[W. J. Walls} carefully noted that “we do not hold that dancing itself sends anybody’s soul to hell, but we do know from all observation (for we have never danced), that it is one of the contributing causes to the weakness of the race, the dissipation of religious influence, and therefore the downfall of character. . . We must preach a whole gospel for the salvation of the individual: — body, mind, and soul. There is no perfect character that is not built upon this basis.” (104)

[According to Cameron C. Alleyne] divorces “rob so many children of complete parent bond. Something must be balanced in this parenthood. The mother is given to pampering. It is hers to comfort the child with tender words. The father is given to the sterner qualities of discipline now”. . . Divorce mean “substituting calories for character and vitamins for virtue,” with women supplying the calories and vitamins and men the character and virtue. (108)

[William H. Davenport wrote] “nowhere in Holy Writ is there a hint or suggestion about birth control, or regulating the size of families.” For him, the doctrine of sola scriptura had primacy. argued that to “put the imprimatur of the Church upon the immoral practice of arresting the orderly process of nature is hostile to Christian doctrine, and subversive of the welfare of society”(110)

The lesson: some social gospels are more social than others.

Comments Are Open

Leon Brown wants to have a conversation about race at a blog where comments are always closed. So let me help him out — servant serving servers I am — by opening up comments at a site where even spammers get through.

Brown’s post about the tragic death of Michael Brown in Ferguson, Missouri and the subsequent interview with Scott Clark has me puzzled and that is why I would like to open the comments.

First, I’m not sure I recognize myself as an American of European descent in Brown’s post. On the one hand, he acknowledges whiteness and says that whites should not be ashamed:

Let’s be transparent: the majority of both readership and authorship on this blog are white. Do not be ashamed that you are white. I am unashamed of this visible difference. You should be unashamed, too, and take great pride in God’s creative genius to create us visually different. Yet, simply because we are in Christ does not flatten the beauty of ethnic and cultural distinctions that we maintain. Galatians 3:27-29 provides no grounds for such a conclusion.

That’s all well and good but then Leon goes on to mention white perceptions or treatment of blacks that should make every white American very ashamed:

With these ethnic and cultural distinctions, therefore, we may see the Mike Brown proceeding through a different lens. For some of us this simply highlights what we have always known, or at least believed, to be true: young black men are unsafe in this nation. For others, perhaps some of you, especially if you have been following this event, may wonder, “Why do they (i.e., African-Americans) have to make everything about race?” Based on your observations, you have concluded that blacks, and/or other minorities, unnecessarily pull the proverbial race card. Some African-Americans, or other sub-dominant cultures, might respond, “Why do whites always dismiss the possibility that race, or ethnicity, was a motivating factor in said event?” . . .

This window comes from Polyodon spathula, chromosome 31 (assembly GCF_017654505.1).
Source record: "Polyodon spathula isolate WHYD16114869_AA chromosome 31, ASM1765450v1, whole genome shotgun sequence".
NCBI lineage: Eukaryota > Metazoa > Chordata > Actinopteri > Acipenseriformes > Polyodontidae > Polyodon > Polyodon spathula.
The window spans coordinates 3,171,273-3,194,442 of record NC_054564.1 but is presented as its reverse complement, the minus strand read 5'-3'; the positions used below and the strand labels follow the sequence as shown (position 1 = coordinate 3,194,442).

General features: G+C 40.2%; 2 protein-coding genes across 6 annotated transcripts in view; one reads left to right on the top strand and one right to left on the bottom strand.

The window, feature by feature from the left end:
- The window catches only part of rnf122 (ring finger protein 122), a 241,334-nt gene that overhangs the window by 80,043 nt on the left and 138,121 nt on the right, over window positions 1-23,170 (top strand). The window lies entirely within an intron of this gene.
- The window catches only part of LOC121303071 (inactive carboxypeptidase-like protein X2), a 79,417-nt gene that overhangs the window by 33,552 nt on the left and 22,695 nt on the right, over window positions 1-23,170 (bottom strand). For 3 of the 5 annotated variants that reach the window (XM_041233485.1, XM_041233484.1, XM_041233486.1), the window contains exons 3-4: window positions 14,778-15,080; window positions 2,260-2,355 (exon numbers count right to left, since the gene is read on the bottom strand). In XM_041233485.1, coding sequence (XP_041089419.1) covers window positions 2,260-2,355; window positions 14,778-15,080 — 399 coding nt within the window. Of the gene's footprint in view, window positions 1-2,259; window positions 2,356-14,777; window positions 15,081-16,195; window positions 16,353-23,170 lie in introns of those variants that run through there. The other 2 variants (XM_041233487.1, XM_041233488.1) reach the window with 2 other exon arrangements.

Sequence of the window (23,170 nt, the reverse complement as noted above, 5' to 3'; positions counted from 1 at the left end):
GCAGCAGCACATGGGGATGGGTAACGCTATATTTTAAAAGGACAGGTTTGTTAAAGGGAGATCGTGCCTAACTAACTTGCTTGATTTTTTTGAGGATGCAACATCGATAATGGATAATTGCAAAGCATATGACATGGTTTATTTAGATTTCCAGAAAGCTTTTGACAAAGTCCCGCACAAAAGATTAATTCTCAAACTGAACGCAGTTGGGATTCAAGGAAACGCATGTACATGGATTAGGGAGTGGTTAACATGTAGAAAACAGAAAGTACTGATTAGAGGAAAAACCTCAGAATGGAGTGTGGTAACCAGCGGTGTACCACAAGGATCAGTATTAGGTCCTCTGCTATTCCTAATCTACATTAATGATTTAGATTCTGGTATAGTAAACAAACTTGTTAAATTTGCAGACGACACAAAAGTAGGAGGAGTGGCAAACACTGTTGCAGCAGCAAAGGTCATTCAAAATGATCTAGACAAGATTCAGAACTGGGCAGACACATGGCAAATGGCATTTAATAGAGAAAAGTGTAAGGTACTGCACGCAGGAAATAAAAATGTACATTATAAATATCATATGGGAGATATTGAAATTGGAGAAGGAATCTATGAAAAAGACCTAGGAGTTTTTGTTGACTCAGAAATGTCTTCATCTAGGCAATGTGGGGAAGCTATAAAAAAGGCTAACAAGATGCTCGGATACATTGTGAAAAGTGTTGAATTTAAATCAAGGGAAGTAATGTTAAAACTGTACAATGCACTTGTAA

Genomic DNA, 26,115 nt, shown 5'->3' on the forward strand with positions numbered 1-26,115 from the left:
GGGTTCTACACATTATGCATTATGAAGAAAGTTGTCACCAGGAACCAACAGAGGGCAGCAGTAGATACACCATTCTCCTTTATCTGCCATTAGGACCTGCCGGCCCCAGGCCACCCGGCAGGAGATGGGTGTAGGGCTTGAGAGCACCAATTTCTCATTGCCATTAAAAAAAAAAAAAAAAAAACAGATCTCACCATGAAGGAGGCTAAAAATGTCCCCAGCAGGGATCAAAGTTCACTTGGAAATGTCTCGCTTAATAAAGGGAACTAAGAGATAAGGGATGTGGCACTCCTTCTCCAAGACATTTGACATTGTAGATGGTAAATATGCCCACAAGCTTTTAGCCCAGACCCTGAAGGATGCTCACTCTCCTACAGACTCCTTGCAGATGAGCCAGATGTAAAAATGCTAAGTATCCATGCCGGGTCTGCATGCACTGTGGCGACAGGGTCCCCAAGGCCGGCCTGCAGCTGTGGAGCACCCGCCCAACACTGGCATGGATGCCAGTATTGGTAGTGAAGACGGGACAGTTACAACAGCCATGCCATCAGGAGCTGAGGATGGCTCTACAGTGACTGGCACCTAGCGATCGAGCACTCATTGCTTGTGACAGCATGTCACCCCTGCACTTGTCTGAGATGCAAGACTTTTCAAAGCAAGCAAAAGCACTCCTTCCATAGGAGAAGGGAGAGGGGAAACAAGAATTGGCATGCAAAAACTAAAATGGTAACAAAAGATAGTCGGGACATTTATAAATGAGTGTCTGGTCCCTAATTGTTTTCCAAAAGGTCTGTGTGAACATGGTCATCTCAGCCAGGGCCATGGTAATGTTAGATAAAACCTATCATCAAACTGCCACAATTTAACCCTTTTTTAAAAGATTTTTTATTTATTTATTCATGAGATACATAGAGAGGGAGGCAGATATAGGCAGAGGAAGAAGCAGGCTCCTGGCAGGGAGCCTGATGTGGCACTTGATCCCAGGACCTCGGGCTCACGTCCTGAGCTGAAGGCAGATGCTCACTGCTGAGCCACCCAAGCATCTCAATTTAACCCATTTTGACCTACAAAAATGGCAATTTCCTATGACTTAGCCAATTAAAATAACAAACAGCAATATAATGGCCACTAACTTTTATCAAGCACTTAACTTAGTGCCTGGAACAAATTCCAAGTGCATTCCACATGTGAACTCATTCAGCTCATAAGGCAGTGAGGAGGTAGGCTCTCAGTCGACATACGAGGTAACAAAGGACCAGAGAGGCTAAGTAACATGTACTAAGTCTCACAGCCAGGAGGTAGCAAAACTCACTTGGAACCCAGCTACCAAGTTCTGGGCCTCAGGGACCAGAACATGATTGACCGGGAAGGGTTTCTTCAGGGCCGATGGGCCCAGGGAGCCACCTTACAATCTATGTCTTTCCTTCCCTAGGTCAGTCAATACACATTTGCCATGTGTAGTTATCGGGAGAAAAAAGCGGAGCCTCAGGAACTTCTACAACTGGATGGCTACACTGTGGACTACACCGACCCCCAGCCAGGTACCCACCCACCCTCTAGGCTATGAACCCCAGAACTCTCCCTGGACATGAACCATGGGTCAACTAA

Consider the recent and ongoing immigration debate. How has it affected you? What do you think when you see a Spanish speaking image-bearer, one who knows, or at least it is assumed, very little English? What has caused your conclusions? Do you remain unaffected by the outcry of some in the media who thrust names on them, such as, “illegal,” “unwanted immigrant,” or “wetback”? The point of the news, while to inform, is also to sway opinion, and I think we may lack transparency if we claim we are not, at least in part, somehow affected by what some branches of the media portray about immigration.

The same can be stated about African-Americans. For years in this nation, African-Americans have been, and continue to be, portrayed in shrouds of untruth. “We are lazy, good-for-nothings,” some have and do say. “We are animals,” it has been said. Or in the words of PCUS minister, Benjamin Palmer (1818-1902), “The worst foes of the black race are those who have intermeddled on their behalf. We know better than others that every attribute of their character fits them for dependence and servitude. By nature the most affectionate and loyal of all races beneath the sun, they are also the most helpless.”

I don’t deny that these attitudes exist or that they are worthy of shame. But Leon doesn’t seem to understand that whenever he (and others) bring up race in ways that shame whites, he introduces a one-way street of discomfort. Whites do and should feel uncomfortable. But Leon doesn’t seem to show any awareness that such an uncomfortable subject may shut down conversation — sort of like a wife wanting to talk to her adulterous husband about his affair; what do you say, “honey, let’s talk more about how I betrayed you”? In which case, what kind of conversation does Leon want?

One way to facilitate conversation might be for Leon to notice at least two segments of his white audience — those who are racist and those who don’t think they are (though they may harbor some residue of prejudice), don’t generally make stupid comments to black pastors, and who empathize with black frustrations and resentment. If Leon wanted to have a conversation with the second of these groups, what good does it do to bring up insensitive remarks? Doesn’t this miss the target? But if the former group, doesn’t the introduction of matters that should cause embarrassment (or require explanation of why it’s embarrassing) — again — shut the conversation down?

Another question worthy of conversation, it seems to me, is whether Leon would be interested in discussing the black church and its own lack of integration. I don’t raise this as a tit for tat. I have great admiration for African-American Protestants. Here you have a group of Americans disproportionately Protestant compared to Americans of European descent. Here’s is what a Pew survey found: